Wednesday, June 12, 2019

Policy evaluation by randomized trials may provoke greater objections than implementing them untested.

Meyer et al. find that experiments comparing two unobjectionable policies or treatments can generate more objections than simply proceeding to implement them.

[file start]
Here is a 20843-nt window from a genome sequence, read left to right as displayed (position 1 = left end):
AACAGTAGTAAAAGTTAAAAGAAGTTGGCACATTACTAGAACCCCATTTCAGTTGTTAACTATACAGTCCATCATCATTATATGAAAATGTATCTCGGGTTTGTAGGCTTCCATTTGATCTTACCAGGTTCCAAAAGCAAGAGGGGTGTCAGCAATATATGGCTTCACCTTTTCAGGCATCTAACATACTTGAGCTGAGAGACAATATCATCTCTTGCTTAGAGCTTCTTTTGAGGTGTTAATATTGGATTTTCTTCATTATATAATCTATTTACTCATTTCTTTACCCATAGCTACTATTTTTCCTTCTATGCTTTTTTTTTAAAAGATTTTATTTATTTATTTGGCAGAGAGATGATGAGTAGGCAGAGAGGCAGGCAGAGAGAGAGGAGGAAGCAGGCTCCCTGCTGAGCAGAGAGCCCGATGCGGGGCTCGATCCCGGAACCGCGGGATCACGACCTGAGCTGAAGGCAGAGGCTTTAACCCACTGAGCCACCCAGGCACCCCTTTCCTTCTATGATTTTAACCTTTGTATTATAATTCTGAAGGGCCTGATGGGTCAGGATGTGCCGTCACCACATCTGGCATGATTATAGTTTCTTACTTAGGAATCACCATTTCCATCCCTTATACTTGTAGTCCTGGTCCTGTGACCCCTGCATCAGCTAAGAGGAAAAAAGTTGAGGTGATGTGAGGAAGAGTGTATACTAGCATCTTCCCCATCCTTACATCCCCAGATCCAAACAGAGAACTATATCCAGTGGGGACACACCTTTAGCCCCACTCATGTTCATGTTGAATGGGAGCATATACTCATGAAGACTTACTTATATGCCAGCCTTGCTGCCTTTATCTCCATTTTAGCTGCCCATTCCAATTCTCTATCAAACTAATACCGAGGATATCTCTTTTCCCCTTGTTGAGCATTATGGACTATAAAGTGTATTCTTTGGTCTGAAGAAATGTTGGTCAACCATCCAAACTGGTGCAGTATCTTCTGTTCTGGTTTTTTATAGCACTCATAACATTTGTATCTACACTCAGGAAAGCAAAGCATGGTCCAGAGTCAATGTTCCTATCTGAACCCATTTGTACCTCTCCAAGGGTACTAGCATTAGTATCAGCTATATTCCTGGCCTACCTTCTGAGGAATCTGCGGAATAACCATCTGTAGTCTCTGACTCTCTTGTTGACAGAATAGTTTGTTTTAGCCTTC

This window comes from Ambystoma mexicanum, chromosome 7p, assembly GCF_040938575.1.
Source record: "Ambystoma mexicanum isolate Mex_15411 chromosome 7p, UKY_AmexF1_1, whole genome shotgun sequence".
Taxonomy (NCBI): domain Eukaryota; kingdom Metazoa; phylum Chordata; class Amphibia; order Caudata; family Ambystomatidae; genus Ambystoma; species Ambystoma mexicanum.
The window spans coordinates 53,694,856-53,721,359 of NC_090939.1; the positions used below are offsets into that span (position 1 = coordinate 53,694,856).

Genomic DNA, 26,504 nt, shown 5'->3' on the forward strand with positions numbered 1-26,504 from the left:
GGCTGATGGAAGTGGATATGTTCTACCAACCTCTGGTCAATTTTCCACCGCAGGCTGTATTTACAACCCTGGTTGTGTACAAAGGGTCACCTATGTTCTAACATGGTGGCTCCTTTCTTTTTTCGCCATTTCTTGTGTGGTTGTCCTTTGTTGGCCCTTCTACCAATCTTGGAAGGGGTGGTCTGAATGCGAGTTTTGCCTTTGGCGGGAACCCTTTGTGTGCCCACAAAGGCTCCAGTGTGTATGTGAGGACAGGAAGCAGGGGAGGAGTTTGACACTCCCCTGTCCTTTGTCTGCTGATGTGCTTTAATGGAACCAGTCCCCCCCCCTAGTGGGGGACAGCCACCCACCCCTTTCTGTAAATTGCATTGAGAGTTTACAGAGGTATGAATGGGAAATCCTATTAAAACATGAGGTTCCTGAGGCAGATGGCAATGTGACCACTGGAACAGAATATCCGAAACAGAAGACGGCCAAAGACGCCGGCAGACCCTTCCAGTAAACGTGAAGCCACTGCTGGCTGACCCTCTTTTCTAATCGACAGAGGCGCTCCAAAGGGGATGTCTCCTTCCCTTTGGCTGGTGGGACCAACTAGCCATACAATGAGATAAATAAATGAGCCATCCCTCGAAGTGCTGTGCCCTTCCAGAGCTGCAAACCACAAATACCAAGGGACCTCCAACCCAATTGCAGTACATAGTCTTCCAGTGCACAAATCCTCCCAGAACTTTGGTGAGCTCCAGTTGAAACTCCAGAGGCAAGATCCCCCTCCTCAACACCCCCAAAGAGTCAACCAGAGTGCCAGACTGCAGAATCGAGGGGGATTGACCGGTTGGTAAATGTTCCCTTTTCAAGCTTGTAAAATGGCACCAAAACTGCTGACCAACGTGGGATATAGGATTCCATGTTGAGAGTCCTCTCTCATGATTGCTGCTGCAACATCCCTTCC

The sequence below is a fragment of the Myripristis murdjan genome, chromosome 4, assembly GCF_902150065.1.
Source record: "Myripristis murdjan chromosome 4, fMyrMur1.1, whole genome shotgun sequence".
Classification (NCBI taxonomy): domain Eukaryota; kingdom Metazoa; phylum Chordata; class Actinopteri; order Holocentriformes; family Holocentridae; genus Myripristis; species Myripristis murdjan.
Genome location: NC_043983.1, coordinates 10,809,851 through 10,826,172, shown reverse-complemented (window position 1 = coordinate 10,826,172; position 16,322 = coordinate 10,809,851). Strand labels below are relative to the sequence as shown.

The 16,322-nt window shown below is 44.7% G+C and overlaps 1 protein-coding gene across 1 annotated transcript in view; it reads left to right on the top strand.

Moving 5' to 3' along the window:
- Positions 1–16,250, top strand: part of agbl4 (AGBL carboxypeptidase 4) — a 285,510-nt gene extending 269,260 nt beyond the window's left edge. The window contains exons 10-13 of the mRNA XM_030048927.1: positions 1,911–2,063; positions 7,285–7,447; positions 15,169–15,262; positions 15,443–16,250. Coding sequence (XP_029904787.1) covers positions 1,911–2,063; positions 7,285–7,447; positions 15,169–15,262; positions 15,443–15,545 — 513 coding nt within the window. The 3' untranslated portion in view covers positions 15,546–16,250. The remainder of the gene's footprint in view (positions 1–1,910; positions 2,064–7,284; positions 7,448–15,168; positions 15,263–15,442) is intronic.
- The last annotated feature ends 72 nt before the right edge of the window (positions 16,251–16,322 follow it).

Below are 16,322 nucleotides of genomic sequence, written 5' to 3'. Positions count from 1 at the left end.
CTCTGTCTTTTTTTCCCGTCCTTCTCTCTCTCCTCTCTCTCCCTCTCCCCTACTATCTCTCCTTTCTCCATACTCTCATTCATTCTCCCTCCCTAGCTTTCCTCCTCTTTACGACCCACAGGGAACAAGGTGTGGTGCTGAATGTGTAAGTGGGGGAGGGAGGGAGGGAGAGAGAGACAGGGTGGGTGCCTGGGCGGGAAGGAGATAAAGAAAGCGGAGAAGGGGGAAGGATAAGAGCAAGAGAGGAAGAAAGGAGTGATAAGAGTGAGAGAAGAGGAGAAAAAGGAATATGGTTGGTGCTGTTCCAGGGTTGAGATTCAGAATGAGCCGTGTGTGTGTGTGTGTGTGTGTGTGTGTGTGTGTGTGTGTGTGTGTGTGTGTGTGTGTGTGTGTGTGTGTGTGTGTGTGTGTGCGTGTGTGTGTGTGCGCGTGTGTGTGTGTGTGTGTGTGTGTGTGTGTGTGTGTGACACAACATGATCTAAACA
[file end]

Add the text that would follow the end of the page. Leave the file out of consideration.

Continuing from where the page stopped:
Randomized experiments—long the gold standard in medicine—are increasingly used throughout the social sciences and professions to evaluate business products and services, government programs, education and health policies, and global aid. We find robust evidence—across 16 studies of 5,873 participants from three populations spanning nine domains—that people often approve of untested policies or treatments (A or B) being universally implemented but disapprove of randomized experiments (A/B tests) to determine which of those policies or treatments is superior. This effect persists even when there is no reason to prefer A to B and even when recipients are treated unequally and randomly in all conditions (A, B, and A/B). This experimentation aversion may be an important barrier to evidence-based practice.